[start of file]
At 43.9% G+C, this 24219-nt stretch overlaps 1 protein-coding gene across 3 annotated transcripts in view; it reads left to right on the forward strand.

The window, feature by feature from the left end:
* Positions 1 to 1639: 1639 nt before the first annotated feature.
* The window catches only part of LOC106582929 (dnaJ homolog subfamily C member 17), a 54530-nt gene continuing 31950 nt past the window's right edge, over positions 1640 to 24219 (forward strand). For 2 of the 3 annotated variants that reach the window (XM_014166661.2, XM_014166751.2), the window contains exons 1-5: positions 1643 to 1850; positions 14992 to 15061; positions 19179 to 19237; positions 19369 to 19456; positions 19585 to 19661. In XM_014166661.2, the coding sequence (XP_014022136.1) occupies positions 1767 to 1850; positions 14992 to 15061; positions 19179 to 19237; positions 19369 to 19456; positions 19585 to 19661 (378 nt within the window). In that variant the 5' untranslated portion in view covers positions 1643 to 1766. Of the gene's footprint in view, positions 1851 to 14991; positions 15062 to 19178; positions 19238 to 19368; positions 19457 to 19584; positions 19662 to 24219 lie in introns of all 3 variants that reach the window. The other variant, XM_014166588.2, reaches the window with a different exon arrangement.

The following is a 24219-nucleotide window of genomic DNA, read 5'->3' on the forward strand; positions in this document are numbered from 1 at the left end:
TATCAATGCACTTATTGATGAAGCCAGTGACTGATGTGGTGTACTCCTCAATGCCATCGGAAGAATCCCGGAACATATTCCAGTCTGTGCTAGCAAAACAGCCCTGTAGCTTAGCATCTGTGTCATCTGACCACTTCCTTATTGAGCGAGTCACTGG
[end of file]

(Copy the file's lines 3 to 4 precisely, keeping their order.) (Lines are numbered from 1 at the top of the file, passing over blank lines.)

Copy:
* Positions 1 to 1639: 1639 nt before the first annotated feature.
* The window catches only part of LOC106582929 (dnaJ homolog subfamily C member 17), a 54530-nt gene continuing 31950 nt past the window's right edge, over positions 1640 to 24219 (forward strand). For 2 of the 3 annotated variants that reach the window (XM_014166661.2, XM_014166751.2), the window contains exons 1-5: positions 1643 to 1850; positions 14992 to 15061; positions 19179 to 19237; positions 19369 to 19456; positions 19585 to 19661. In XM_014166661.2, the coding sequence (XP_014022136.1) occupies positions 1767 to 1850; positions 14992 to 15061; positions 19179 to 19237; positions 19369 to 19456; positions 19585 to 19661 (378 nt within the window). In that variant the 5' untranslated portion in view covers positions 1643 to 1766. Of the gene's footprint in view, positions 1851 to 14991; positions 15062 to 19178; positions 19238 to 19368; positions 19457 to 19584; positions 19662 to 24219 lie in introns of all 3 variants that reach the window. The other variant, XM_014166588.2, reaches the window with a different exon arrangement.